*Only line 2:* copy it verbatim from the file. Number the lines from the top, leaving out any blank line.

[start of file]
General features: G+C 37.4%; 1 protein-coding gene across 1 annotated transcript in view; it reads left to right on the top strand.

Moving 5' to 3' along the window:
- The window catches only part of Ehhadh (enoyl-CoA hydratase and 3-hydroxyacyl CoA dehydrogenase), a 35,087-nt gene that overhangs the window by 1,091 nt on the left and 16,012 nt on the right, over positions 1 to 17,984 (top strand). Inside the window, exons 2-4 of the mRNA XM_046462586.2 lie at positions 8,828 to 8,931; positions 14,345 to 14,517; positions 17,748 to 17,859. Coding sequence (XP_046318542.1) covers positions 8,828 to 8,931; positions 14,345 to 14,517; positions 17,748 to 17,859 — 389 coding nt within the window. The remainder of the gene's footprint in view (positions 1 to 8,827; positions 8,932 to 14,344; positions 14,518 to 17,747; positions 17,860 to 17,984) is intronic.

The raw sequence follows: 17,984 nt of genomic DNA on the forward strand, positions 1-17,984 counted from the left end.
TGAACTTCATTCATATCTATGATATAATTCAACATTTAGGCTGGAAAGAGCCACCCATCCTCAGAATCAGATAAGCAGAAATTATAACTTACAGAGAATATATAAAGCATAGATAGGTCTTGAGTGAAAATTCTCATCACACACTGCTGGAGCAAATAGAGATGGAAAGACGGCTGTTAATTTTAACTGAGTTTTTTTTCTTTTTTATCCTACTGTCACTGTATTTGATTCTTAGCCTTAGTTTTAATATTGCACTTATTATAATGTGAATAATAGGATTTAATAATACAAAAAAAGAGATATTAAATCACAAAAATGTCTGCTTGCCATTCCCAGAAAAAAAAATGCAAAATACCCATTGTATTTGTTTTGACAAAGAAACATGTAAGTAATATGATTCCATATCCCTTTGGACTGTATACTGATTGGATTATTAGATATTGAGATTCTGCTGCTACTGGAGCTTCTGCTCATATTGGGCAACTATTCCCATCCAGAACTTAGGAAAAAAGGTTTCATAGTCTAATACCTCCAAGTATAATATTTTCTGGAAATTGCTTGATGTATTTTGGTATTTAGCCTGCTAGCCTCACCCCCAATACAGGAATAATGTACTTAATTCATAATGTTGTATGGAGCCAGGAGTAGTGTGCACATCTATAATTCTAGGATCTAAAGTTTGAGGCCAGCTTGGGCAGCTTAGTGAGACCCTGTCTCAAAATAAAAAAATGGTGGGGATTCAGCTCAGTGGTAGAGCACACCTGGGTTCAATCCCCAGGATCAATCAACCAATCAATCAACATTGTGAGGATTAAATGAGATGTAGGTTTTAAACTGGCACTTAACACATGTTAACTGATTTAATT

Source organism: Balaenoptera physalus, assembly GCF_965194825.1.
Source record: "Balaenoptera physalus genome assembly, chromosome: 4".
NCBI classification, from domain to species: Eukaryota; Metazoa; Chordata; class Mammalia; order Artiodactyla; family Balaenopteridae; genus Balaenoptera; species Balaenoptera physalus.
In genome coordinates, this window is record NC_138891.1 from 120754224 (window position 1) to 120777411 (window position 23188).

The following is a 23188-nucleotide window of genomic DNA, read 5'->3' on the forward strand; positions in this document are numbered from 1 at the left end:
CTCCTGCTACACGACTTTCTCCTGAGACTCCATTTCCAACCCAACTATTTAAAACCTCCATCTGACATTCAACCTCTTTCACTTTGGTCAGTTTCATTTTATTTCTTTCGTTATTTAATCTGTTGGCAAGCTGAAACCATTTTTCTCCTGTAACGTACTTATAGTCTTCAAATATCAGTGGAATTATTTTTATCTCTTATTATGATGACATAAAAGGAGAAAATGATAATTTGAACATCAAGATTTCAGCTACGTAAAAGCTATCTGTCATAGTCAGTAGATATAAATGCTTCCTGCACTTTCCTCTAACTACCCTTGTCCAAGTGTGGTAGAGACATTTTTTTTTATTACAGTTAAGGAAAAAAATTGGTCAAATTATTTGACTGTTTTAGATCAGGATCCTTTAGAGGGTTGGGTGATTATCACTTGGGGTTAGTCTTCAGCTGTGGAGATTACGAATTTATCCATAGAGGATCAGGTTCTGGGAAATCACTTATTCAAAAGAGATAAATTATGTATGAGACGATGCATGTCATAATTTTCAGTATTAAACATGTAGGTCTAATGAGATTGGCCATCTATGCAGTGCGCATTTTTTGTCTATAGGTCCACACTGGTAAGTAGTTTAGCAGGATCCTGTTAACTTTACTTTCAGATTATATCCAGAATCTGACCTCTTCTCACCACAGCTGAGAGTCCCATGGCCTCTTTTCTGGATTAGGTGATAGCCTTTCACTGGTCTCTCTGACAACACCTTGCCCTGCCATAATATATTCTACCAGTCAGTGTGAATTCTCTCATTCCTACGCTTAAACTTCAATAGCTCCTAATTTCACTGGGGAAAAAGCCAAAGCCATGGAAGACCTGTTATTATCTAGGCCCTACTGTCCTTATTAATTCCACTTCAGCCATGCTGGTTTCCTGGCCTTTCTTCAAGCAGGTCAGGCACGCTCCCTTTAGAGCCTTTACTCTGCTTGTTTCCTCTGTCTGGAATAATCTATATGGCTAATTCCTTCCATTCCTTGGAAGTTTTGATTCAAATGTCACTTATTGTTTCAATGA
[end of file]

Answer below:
Moving 5' to 3' along the window: